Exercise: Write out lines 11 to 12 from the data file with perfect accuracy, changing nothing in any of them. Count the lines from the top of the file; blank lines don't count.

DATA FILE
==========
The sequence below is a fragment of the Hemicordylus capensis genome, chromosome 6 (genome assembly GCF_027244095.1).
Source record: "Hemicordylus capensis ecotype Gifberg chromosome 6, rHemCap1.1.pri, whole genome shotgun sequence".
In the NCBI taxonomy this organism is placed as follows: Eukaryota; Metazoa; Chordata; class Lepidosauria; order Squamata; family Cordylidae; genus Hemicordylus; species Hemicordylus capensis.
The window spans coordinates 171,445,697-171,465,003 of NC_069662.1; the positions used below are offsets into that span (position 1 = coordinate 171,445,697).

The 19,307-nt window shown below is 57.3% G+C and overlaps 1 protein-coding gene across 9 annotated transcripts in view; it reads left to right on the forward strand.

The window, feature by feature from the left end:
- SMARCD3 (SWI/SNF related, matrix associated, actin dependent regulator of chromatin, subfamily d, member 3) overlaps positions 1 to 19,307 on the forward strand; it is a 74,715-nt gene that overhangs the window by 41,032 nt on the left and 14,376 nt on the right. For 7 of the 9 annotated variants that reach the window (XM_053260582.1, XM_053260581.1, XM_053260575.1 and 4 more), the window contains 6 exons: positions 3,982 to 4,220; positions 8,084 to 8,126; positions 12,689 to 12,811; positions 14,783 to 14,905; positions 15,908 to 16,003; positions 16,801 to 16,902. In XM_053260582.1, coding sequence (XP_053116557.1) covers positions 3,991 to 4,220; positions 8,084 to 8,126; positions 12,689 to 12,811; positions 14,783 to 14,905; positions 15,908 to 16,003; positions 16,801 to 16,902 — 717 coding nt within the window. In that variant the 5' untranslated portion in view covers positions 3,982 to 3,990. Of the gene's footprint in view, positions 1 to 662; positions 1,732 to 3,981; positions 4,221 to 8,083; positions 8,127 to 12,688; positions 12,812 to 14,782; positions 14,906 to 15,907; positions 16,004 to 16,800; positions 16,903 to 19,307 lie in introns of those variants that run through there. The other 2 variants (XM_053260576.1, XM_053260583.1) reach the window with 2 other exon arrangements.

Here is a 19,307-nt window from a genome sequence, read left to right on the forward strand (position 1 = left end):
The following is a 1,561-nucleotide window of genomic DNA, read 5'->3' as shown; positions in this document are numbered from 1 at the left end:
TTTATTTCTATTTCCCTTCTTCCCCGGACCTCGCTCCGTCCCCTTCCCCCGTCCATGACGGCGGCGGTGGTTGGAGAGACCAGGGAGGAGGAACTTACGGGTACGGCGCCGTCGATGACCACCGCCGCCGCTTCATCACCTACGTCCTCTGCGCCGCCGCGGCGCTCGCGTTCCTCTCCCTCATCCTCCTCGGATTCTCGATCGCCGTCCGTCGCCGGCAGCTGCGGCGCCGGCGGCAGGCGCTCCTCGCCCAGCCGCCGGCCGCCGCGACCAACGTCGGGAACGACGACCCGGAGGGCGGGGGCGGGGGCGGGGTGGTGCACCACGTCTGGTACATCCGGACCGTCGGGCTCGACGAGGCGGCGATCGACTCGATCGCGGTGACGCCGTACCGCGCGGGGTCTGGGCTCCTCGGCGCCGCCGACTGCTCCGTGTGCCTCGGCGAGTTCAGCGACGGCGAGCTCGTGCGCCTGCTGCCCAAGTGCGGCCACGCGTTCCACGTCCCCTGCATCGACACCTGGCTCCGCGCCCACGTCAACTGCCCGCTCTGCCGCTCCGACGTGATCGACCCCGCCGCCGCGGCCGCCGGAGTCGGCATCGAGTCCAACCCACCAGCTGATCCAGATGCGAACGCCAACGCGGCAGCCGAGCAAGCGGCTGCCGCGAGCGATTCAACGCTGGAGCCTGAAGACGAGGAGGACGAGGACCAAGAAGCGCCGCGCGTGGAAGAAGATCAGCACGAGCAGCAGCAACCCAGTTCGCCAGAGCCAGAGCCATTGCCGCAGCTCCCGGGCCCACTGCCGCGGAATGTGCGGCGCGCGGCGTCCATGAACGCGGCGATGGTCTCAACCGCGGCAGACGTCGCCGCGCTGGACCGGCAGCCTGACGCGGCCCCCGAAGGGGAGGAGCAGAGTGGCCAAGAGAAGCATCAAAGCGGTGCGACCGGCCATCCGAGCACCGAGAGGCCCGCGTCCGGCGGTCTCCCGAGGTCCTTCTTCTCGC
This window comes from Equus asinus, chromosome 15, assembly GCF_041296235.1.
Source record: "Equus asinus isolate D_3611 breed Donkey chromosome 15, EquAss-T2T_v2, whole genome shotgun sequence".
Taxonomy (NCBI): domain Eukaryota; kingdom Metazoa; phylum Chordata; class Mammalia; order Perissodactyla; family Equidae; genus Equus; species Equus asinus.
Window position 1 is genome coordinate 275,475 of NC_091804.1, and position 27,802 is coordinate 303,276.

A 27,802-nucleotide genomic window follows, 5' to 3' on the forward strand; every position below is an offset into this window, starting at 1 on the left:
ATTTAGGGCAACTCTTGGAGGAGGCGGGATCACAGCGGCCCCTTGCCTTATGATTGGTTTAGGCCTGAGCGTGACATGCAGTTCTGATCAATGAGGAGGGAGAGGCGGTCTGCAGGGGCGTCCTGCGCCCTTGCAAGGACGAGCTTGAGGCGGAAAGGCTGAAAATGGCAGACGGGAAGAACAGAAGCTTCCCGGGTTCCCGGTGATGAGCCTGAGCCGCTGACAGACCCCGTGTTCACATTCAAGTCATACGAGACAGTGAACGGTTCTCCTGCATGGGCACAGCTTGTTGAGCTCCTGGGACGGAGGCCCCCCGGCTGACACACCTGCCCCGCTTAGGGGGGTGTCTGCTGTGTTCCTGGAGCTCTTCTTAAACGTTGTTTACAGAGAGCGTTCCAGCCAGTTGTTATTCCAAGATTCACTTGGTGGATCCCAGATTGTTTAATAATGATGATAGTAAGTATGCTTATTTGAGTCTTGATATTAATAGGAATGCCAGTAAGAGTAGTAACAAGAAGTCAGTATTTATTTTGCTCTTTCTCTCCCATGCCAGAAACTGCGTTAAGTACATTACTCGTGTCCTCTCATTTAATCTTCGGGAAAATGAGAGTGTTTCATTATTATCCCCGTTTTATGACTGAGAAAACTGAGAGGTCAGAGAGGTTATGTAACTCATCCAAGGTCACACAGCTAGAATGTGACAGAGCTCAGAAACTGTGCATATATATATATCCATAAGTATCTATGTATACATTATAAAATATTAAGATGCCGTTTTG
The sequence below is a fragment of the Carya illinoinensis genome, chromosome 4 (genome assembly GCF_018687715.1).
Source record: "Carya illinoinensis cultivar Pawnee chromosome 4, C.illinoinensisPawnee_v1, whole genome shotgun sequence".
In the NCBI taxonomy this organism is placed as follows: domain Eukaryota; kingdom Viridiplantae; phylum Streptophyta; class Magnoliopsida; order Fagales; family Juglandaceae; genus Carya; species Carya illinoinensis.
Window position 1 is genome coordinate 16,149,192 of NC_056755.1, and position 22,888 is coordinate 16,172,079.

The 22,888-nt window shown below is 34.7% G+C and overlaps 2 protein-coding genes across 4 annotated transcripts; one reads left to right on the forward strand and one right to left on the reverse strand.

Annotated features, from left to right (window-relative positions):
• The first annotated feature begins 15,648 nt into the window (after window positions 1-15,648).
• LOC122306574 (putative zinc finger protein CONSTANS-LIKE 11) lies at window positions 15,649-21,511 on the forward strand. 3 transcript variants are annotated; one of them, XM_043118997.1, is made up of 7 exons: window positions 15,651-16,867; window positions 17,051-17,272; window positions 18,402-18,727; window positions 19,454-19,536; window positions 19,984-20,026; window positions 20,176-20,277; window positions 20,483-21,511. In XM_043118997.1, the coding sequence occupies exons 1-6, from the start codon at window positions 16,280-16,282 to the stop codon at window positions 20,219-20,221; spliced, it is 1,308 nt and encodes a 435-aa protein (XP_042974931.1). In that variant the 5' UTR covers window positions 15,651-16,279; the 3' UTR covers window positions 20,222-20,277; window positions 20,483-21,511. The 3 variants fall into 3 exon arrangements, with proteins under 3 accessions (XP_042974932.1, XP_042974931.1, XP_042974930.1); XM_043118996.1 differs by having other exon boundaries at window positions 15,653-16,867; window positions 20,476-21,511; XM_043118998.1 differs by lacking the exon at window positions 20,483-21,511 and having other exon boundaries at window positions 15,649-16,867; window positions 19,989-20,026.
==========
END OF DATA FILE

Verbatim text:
This window comes from Equus asinus, chromosome 15, assembly GCF_041296235.1.
Source record: "Equus asinus isolate D_3611 breed Donkey chromosome 15, EquAss-T2T_v2, whole genome shotgun sequence".